While concern for animals has clearly historically been the main motivation for Quaker vegetarianism, in more recent years other important and compelling concerns have been added as well. These include recognition of the benefits of vegetarianism to human health, the environment, and world hunger. As the Christian Vegetarian Association states, “Modern animal-based diets tend to significantly harm our health, the environment, the world’s poor and hungry, and animals. Since a plant-based diet helps to address these concerns, we see it as an opportunity to honor God.”


Geoffrey Plank, “‘The Flame of Life Was Kindled in All Animal and Sensitive Creatures’: One Quaker Colonist’s View of Animal Life,” Church History 76:3 (2007): 569-590.

Samantha Jane Calvert, “Eden’s Diet: Christianity and Vegetarianism 1809-2009,” Ph.D. dissertation, University of Birmingham (2012), pp. 163-201.

Donald Brooks Kelley, “‘A Tender Regard to the Whole Creation’: Anthony Benezet and the Emergence of an Eighteenth-Century Quaker Ecology,” The Pennsylvania Magazine of History and Biography 106:1 (1982): 69-88.

A Journal of the Life, Travels, Religious Exercises, and Labours in the Work of the Ministry of Joshua Evans; select quotations from the journal available at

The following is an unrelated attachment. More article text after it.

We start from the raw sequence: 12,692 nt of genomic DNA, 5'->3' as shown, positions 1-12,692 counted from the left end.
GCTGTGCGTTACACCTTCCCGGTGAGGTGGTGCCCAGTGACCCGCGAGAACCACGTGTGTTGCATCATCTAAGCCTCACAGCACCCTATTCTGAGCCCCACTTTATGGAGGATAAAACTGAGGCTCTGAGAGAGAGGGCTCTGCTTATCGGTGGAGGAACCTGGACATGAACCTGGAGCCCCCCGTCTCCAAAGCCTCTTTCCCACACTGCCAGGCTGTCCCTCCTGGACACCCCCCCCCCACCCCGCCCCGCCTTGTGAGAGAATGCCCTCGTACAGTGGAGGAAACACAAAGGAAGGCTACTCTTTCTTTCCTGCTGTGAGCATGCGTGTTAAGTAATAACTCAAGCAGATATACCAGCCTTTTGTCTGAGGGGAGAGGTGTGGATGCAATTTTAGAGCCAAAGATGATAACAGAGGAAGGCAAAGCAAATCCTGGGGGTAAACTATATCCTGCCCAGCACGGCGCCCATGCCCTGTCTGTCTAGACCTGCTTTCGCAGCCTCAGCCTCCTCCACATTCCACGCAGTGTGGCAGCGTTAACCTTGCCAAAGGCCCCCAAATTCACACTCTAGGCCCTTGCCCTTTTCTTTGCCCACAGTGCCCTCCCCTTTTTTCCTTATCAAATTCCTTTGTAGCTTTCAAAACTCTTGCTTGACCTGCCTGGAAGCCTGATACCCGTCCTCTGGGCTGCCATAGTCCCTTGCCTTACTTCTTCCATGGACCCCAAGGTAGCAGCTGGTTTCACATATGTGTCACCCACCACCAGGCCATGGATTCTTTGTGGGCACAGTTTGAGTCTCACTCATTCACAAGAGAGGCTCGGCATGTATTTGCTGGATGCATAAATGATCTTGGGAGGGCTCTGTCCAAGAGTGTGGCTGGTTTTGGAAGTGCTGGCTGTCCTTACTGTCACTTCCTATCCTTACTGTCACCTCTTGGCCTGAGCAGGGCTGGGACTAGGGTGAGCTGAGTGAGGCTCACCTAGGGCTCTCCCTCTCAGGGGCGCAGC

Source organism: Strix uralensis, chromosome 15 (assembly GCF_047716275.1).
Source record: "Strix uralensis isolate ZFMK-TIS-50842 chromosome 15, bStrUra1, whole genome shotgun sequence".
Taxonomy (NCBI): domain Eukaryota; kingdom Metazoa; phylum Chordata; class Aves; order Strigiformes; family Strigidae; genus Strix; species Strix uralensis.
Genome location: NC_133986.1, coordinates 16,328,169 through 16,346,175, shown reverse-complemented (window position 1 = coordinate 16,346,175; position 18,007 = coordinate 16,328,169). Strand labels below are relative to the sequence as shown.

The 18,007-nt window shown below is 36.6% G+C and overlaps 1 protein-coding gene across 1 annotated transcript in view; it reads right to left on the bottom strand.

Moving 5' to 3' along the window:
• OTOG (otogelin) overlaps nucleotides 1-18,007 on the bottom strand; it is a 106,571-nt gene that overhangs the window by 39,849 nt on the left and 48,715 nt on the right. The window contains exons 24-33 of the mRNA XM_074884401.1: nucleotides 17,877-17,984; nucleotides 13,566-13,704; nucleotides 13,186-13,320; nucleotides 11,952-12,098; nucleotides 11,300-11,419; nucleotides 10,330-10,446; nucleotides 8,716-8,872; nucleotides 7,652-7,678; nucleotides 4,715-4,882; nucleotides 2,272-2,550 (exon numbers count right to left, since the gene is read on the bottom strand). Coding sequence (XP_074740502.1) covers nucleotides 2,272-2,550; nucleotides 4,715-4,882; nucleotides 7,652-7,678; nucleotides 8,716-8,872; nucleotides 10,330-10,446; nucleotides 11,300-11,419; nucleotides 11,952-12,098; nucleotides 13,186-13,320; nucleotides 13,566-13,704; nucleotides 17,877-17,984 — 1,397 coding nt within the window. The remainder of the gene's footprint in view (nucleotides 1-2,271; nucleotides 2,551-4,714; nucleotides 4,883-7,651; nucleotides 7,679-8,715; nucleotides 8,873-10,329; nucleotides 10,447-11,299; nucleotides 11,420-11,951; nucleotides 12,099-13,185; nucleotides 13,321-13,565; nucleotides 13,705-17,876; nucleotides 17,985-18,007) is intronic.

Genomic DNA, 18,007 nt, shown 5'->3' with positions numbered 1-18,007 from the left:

“Conversations with Alice Paul,” an interview conducted by Amelia Fry (1972).

John Sniegocki

John Sniegocki is a member of Community Friends Meeting in Cincinnati, Ohio, where he and his family serve as resident caretakers. John teaches religious ethics and directs the Peace and Justice Studies program at Xavier University. This online version of the June-July 2019 print article includes citations and references.

12 thoughts on “Vegetarianism in Quaker History

  1. Love it…viva Planet Earth…viva Vegetarianism…viva Quakers…

    GREEN, because:
    there is NO planet “B”

  2. There is one glitch in a purely vegetarian diet and that is vitamin B12, which is only obtained in animal-based food products. This vitamin is essential To health; its absence produces anemia and/or neurological disease when levels are too low.

    Even people with some meat in their diet may have low B 12 levels. Vegetarians and stricter vegans should obtain a reliable source of B 12. For the past 50 years or more, it’s been available over the counter as a vitamin supplement.